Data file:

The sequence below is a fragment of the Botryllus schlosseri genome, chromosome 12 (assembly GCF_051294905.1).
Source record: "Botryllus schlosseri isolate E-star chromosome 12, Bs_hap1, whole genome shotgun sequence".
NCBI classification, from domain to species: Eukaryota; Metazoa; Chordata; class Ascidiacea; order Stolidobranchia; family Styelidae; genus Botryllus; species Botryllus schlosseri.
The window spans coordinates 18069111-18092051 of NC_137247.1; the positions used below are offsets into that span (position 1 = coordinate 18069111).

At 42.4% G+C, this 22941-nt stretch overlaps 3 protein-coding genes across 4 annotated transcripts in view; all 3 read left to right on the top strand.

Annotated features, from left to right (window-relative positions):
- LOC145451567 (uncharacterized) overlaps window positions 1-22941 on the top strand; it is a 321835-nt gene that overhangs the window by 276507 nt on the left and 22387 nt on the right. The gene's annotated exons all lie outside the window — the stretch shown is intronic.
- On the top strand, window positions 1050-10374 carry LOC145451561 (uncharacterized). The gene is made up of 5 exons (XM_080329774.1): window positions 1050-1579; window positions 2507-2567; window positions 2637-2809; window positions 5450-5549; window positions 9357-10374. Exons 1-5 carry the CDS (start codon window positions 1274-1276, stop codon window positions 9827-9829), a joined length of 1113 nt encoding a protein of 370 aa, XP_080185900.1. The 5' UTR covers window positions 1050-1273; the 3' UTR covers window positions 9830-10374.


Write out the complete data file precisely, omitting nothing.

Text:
The sequence below is a fragment of the Botryllus schlosseri genome, chromosome 12 (assembly GCF_051294905.1).
Source record: "Botryllus schlosseri isolate E-star chromosome 12, Bs_hap1, whole genome shotgun sequence".
NCBI classification, from domain to species: Eukaryota; Metazoa; Chordata; class Ascidiacea; order Stolidobranchia; family Styelidae; genus Botryllus; species Botryllus schlosseri.
The window spans coordinates 18069111-18092051 of NC_137247.1; the positions used below are offsets into that span (position 1 = coordinate 18069111).

At 42.4% G+C, this 22941-nt stretch overlaps 3 protein-coding genes across 4 annotated transcripts in view; all 3 read left to right on the top strand.

Annotated features, from left to right (window-relative positions):
- LOC145451567 (uncharacterized) overlaps window positions 1-22941 on the top strand; it is a 321835-nt gene that overhangs the window by 276507 nt on the left and 22387 nt on the right. The gene's annotated exons all lie outside the window — the stretch shown is intronic.
- On the top strand, window positions 1050-10374 carry LOC145451561 (uncharacterized). The gene is made up of 5 exons (XM_080329774.1): window positions 1050-1579; window positions 2507-2567; window positions 2637-2809; window positions 5450-5549; window positions 9357-10374. Exons 1-5 carry the CDS (start codon window positions 1274-1276, stop codon window positions 9827-9829), a joined length of 1113 nt encoding a protein of 370 aa, XP_080185900.1. The 5' UTR covers window positions 1050-1273; the 3' UTR covers window positions 9830-10374.